NEW DELHI: India on Saturday (Jun 12) cut taxes on medical equipment such as oxygen concentrators and drugs used to treat COVID-19 infections, after widespread criticism over healthcare costs during a devastating second wave of the virus in April and May.
The government cut taxes on medical grade oxygen, ventilators, the remdesivir antiviral drug, diagnostic kits, pulse oximeters and hand sanitisers to 5 per cent from 12-18 per cent with immediate effect.
The new levies will be in place until the end of September, Finance Minister Nirmala Sitharaman said, adding it would include taxes on electric furnaces in crematoriums and ambulances.
"The rate cut has not be done with any cost implication (on government finances) in mind, it has been done so that people get some ease ... the decision has been taken to provide ultimate ease to patients," Revenue Secretary Tarun Bajaj told a news conference.
The government, however, would continue to tax vaccines at 5 per cent, he added.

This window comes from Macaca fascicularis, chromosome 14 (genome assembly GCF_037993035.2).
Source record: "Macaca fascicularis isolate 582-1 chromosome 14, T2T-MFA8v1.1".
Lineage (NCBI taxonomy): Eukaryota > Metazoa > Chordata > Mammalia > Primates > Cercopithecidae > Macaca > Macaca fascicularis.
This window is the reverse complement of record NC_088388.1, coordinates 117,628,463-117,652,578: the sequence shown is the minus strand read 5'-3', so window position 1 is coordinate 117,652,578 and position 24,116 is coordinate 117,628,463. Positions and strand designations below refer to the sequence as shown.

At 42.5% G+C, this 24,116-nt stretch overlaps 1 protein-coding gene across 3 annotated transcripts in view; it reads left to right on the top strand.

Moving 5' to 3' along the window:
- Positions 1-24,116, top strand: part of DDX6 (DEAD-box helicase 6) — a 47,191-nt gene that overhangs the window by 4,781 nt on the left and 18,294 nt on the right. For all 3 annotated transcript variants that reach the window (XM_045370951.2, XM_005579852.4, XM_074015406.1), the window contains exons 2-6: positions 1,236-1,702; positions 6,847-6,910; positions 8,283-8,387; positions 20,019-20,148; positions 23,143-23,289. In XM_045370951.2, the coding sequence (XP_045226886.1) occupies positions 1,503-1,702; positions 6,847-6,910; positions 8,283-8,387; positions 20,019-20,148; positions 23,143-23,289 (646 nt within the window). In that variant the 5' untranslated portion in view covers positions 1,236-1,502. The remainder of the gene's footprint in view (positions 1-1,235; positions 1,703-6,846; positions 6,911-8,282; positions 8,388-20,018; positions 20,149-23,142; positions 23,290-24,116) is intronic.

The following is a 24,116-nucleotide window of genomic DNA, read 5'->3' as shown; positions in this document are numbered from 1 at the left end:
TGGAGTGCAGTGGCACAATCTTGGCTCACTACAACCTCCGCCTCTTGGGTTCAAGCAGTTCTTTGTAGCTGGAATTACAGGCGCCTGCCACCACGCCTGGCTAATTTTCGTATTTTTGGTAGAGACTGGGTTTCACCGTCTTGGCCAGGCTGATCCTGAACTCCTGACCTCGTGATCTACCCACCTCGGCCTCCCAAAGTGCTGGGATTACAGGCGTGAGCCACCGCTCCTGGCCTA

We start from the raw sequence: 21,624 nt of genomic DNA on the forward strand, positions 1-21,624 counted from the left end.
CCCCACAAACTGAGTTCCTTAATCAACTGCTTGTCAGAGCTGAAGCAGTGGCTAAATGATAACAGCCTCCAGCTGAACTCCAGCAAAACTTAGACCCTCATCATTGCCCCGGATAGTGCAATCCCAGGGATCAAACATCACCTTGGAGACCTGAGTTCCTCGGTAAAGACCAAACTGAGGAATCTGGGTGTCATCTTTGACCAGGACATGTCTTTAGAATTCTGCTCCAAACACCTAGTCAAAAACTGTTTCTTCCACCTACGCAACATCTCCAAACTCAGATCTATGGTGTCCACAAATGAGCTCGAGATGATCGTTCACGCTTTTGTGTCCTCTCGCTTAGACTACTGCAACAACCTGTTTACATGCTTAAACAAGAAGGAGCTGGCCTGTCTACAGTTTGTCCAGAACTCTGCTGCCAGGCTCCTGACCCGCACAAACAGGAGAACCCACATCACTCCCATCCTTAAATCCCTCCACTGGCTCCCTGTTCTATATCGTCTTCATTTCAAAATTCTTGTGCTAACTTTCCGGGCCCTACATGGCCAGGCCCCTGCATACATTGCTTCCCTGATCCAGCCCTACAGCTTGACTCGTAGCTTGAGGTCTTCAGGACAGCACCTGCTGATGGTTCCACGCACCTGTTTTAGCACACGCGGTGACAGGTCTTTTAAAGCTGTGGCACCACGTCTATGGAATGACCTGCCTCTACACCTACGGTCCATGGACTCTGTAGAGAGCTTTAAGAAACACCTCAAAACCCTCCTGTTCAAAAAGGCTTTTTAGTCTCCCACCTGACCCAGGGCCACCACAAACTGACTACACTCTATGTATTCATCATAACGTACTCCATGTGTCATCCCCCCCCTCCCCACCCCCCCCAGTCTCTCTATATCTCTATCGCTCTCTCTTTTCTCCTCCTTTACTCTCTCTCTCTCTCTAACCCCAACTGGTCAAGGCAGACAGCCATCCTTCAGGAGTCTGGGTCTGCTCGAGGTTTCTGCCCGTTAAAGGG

The world's second-most populous country, where coronavirus cases hit a peak of 400,000 a day in May, reported 84,332 new infections on Saturday, the lowest in more than two months, data from the health ministry showed. There were 4,002 deaths.
The South Asian country's total COVID-19 cases stands at 29.4 million, with 367,081 fatalities.
During the second wave of the virus many people resorted to costly private treatment in what is still a low-income country.
Others paid twenty times the usual price for oxygen cylinders on the black market and huge sums to secure ambulances and hearses.
Experts have said millions of people remain vulnerable to new surges of infections, particularly in the countryside where two-thirds of the population lives.
Prime Minister Narendra Modi has said the government would take over the inoculation programme from Indian states and offer free doses to everyone over the age of 18.
The government would allow private hospitals to have 25 per cent of all vaccine supplies, but not to charge more than 150 rupees (US$2.06) over the cost of the dose, he said.